'I try to avoid envying the young; I also try to avoid Ikea'
FIFTYSOMETHING:I HAVEN’T HAD the most dignified week. I was run over by a wheelchair in Ikea and hit the deck in a most un-minimalist way somewhere between the induction hobs and the single-lever mixer taps.
My mother was in the wheelchair. I have two long grey bruises on my shins, which are nothing compared to the mental scars.
She was trundling through the many square feet of exhausting Swedish ingenuity with a kind of raging, melancholic admiration. Having manoeuvred the borrowed chair through a hinterland of multiple foil-finished, dust-repellent storage solutions (try saying that with a mouthful of meatballs), she sighed like a wistful Shirley Temple whose ringlets had lost their bounce: “I wish I was young again and just starting out on married life.” Before you could say “pass the flat-pack, Ingvar”, I was on my feet and skippering her to the cafe, hoping that an inkwell of dill mustard and a defrosted prawn sandwich might restore the glow of rationality.
I’m no stranger to the rewriting of personal history but, believe me, this statement of my mother’s was taking the very dry wholegrain biscuit. I suspect – nay, I could bet my rectangular bruises on it – that given her time over, a fjord full of self-assembly shoe racks and a geezer spouting sofa combinations wouldn’t have induced her to walk down the aisle at the tender age of 22.
Were she to have a choice now, between getting hitched or strapping on her platform shoes and high-tailing it out of here to see what the world was hiding under its raincoat, I’m pretty sure she’d be first in the queue with the flimsy boarding pass and the strawberry lip gloss.
Later that night, having abandoned any hope of ever assembling the confidently packaged in-tray/out-tray thing (which will only end up full of old gas bills anyway), I found myself alone in the city, drifting through the remnants of the Dublin Fringe Festival.
The streets around Temple Bar were shot through with snatches of music; there was something iridescent leaking out of a tarpaulin strung across Meeting House Square. I went around the back, snuck up on a wall of wire fencing and spied people enjoying some live entertainment.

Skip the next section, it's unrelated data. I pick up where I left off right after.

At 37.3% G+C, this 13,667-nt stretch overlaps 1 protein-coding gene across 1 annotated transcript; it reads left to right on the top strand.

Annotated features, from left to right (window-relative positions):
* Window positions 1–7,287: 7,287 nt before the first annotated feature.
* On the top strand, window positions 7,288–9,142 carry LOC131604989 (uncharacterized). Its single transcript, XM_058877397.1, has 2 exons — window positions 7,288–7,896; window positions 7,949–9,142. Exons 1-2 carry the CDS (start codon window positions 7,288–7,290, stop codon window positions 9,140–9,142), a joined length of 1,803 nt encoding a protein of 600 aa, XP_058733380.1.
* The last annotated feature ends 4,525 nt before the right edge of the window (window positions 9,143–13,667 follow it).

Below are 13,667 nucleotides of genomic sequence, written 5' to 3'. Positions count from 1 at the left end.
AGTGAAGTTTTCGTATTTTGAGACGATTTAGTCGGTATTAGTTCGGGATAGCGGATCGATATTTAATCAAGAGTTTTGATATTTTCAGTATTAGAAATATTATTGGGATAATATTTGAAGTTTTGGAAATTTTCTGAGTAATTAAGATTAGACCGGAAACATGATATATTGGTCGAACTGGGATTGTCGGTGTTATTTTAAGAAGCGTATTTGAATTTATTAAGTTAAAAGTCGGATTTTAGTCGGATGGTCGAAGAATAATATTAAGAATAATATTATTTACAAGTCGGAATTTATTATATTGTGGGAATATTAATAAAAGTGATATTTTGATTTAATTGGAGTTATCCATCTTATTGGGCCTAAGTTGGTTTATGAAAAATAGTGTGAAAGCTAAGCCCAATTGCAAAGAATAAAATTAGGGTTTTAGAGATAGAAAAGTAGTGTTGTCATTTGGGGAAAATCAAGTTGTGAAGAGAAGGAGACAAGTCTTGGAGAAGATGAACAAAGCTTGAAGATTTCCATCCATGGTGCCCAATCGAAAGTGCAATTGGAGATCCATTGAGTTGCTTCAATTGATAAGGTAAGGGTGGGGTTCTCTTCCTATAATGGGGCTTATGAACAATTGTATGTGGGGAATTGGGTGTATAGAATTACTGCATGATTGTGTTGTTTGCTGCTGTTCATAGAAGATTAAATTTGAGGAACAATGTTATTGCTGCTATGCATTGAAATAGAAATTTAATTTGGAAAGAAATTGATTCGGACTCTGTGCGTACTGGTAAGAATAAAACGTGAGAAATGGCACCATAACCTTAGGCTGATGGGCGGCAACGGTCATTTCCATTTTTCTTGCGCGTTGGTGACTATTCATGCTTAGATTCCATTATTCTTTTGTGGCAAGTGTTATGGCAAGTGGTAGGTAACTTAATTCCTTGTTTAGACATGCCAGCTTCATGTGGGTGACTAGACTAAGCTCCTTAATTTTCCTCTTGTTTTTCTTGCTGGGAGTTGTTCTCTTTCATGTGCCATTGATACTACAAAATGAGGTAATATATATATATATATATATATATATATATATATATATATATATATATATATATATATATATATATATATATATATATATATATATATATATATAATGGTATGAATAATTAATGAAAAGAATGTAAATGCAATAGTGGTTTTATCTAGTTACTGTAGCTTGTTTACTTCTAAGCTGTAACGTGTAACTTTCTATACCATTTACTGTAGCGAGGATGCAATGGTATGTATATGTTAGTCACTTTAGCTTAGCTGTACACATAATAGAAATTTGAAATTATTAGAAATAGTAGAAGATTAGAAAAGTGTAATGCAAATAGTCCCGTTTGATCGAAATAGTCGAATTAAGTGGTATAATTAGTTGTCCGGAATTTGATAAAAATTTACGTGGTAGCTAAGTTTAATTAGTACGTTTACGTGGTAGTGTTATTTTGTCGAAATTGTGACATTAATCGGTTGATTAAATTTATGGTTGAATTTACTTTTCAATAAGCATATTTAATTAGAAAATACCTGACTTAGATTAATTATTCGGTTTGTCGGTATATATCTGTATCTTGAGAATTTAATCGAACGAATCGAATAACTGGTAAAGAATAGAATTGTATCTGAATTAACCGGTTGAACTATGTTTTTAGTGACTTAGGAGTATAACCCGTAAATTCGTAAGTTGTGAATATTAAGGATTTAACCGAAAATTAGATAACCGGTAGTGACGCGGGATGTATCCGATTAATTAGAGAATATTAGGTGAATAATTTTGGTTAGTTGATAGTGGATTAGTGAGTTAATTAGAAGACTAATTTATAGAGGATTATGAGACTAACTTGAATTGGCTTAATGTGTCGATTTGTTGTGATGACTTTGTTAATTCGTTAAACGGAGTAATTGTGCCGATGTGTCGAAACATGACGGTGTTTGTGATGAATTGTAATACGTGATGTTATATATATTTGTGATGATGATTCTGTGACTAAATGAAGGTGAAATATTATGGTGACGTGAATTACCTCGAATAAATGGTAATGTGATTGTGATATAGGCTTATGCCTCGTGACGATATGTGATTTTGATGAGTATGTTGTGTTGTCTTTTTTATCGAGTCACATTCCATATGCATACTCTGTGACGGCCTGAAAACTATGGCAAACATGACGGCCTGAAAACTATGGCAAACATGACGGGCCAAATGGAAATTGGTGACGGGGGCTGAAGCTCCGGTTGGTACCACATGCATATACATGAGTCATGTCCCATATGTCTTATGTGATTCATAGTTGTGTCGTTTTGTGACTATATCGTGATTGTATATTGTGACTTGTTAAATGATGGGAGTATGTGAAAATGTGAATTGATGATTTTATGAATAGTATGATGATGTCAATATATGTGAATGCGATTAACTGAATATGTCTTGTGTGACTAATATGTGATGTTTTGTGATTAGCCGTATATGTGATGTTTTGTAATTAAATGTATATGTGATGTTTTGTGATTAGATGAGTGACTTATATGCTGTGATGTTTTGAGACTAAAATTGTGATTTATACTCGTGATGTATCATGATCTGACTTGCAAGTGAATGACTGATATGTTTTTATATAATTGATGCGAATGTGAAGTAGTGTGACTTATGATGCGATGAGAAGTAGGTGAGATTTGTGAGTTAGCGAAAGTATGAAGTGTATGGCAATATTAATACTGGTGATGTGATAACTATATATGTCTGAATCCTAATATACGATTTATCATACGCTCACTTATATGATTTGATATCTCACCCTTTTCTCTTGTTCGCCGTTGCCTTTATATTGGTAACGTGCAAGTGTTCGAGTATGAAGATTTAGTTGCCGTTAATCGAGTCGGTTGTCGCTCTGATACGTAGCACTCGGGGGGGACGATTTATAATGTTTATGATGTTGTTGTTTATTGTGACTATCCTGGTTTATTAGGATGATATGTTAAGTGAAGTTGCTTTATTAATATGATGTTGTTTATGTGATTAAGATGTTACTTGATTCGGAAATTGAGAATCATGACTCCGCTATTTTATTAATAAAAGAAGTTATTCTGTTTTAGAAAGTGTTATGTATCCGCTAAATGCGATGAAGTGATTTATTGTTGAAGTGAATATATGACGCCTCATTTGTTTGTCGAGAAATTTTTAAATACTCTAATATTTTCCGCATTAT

The folk on the other side of the canvas were bathed in pinkish light.
They were imbibing hot dogs and cold beers and throwing back their locks in devil-may-care hoots of laughter while, on stage, a clutch of Australian men, wearing nothing much more than pinstriped aprons and a slash of carmine across their cakeholes, swung from trapeze ropes and generally did interesting things with their pectoral muscles.
I couldn’t hear the gags, which must have been awfully funny because the crowd guffawed, but I could see what a good job the waxing specialist had done on the gymnast.
I wanted to join the party; this was much more fun than measuring shelving units with a paper inch-tape. I asked the lady; she said “no ticket, no admittance”. I asked her if I could buy a ticket; she said they were sold out. I stood at the fence for an hour. The tarpaulin covering had a gap at just about my eye level.
The show ended soon after a burlesque barbecue sequence, during which a member of the audience may or may not have been presented with a foil-wrapped penis (it was difficult to see from my vantage point). It was a warm show on a damp night; I applauded with gusto and stamped up and down to regain my blood flow.
I went to a cafe, watched the night outside the window, watched all the young dudes and all the young girls, with their twisted-up hair and sweet waists and big shoes, flinging their arms around each other, talking fast and skidding over cobblestones, the heady business of their lives echoing around them.
I try to avoid envying the young (I also try to avoid Ikea, but hey, what can I say?), especially the ones you see in airport terminals, lying on their boyfriends’ knees across all the available seating, reading books about vampires, their skinny brown ankles swinging a flip-flop to and fro like an insouciant metronome.
But it’s not really envy I feel anyway, so much as a whiff of longing, and I’m sure my mother is not alone in wanting to turn back the clock a little.
But if she’d motored over the cobblestones of Temple Bar in her electric buggy that night, seen the old streets bathed in candy-coloured light, she wouldn’t be yearning to roll back the years just to embrace an extractor fan or imprint herself on a memory-foam mattress; I figure she’d be hanging with the antipodean boys in party frocks.